Renato thinks that Brazilian Jiu Jitsu is successful abroad, thanks to the Gracie Family, who opened the doors for Brazilian athletes. That’s why Brazilian Jiu Jitsu stands out among other martial arts. “It’s a soft art. We’re here selling the art, the technique and the philosophy, without unnecessary violence.”

Thai Camp 2003

For the 13 th consecutive year, the Thai Boxing Association of the U.S.A. , State of Oregon , offered a five day camp with America’s leading Muay Thai expert, and your exclusive camp instructor, Ajarn Chai Sirisute. The setting was a scenic wilderness in the company of some of America’s most dedicated Muay Thai practitioners.

Ajarn Chai is known throughout the world for his highly praised seminars on Muay Thai. He is the founder and president of the Thai Boxing Association, U.S.A. In addition to the Thai Boxing Association in the United States, he has established international associations in Canada, Mexico, Australia, New Zealand, Spain, Belgium, Italy, Switzerland, Puerto Rico, and Sweden .

For 33 years, Ajarn Chai has quietly taught Thai Boxing techniques to over 20,000 students in universities, colleges, YMCA’s and backyards. He specializes in training full-contact fights for international competition in W.K.A., P.K.C., I.K.B.A., K.I.C.K. and Muay Thai, and headed the first U.S. team to Thailand to compete in the International Championships (1982 Bangkok, Thailand). In addition, Ajarn Chai was a conditioning trainer for the Dallas Cowboys from 1983 to 1990, and has trained many amateur and professional Thai boxers.

Muay Thai has no belt ranking system, and can create a devastating fighter within a short period of intensive training. As Ajarn Chai notes, “I believe that the one standing after a fight is the true expert.” Learn the ropes from one of the great masters of our time.

Train With The Legends 2002

Once a year, the Inosanto Academy of Martial Arts presented a rare and unique opportunity for students at any stage of their training, be it beginner or long time practitioner, to train with the greatest names in the world of martial arts.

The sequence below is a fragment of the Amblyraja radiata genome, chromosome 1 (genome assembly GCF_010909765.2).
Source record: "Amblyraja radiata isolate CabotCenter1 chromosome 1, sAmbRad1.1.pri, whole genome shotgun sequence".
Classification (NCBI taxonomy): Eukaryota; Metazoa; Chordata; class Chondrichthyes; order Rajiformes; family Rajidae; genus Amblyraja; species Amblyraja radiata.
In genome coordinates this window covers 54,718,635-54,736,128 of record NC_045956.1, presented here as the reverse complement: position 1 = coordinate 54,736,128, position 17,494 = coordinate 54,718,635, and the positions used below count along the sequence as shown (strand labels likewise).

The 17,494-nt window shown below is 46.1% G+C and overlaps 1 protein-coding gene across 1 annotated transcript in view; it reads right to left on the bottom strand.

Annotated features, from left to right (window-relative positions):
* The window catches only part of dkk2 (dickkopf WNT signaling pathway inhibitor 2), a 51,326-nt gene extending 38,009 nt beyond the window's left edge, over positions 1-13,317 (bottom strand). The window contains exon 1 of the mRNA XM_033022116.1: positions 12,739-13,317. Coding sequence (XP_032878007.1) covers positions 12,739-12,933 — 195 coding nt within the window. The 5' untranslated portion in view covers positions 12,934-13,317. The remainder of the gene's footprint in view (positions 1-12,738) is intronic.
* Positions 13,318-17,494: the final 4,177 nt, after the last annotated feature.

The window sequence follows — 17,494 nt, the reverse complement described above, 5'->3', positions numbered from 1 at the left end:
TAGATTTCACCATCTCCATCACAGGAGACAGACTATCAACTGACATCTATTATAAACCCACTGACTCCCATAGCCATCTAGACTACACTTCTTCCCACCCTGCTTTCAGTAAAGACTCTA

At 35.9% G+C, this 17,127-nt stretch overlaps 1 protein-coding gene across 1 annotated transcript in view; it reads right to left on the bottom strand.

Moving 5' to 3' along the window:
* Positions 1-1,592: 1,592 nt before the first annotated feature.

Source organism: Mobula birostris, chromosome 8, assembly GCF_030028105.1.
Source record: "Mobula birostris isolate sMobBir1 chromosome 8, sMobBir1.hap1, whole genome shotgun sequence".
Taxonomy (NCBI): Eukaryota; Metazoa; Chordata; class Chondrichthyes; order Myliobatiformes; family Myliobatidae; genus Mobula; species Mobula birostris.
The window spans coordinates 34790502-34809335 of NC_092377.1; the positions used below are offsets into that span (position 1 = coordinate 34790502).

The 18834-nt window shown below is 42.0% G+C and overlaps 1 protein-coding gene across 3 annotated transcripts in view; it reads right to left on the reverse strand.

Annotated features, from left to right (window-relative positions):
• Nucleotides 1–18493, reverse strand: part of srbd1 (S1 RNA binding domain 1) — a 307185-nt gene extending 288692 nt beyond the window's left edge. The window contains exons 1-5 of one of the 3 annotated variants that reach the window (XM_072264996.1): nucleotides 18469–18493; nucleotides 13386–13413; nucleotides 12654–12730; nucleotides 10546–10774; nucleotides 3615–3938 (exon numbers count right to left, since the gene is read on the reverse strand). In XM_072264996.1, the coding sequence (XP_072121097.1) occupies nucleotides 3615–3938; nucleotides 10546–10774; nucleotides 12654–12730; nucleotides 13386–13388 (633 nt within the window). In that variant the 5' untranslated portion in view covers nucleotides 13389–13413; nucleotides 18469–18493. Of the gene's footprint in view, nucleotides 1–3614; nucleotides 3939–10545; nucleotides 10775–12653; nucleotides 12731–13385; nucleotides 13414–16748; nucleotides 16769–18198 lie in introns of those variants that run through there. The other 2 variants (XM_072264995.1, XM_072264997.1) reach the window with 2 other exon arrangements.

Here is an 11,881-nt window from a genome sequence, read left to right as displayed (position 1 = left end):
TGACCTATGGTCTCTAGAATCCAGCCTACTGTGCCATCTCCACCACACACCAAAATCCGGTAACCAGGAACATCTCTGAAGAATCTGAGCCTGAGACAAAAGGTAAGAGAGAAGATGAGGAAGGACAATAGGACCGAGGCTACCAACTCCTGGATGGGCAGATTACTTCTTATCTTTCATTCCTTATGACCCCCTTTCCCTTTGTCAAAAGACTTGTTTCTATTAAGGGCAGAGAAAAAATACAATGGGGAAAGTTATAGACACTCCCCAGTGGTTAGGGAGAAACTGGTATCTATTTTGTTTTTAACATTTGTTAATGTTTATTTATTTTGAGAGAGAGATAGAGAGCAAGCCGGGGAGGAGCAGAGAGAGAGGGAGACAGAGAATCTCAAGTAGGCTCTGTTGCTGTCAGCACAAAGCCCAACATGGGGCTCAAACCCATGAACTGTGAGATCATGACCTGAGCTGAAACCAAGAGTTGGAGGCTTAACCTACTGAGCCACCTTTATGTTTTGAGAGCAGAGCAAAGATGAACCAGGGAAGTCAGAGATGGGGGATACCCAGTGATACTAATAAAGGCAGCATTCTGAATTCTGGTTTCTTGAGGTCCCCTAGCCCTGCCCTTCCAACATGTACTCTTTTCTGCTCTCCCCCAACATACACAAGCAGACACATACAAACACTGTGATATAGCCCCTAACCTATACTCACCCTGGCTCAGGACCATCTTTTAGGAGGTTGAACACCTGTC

This year, the annual 4-day seminar was once again held at the Inosanto Academy in Los Angeles and featured teachers, Dan Inosanto – Jun Fan Gung Fu, The Filipino Martial Arts and Maphilindo Silat; Jean Jacques Machado – Brazilian Jiu Jitsu; Ajam Chai Sirisute – Muay Thai – Thai Boxing, and Francis Fong – Wing Chun. Once again, it was Dan Inosanto’s desire to give everyone “a chance to train with the best in the world, regardless of their ability.”

Indeed they came, from all over the United States and Europe. This year, the youngest participant was 10 year old Dean Gregory, from Great Britain, accompanied by his father/instructor, Mike Gregory, along with several other of his students.

The many styles that are covered are explained to students in a way that helps them relate to their art and one another. With the 4-day, 40 hours of intensive, strenuous instruction, anyone with the grit to complete this course can congratulate himself and return home knowing it was a valuable and satisfying time.

For information on next year’s seminar, call the Inosanto Academy at 310-348-9944, or email Inosanto Academy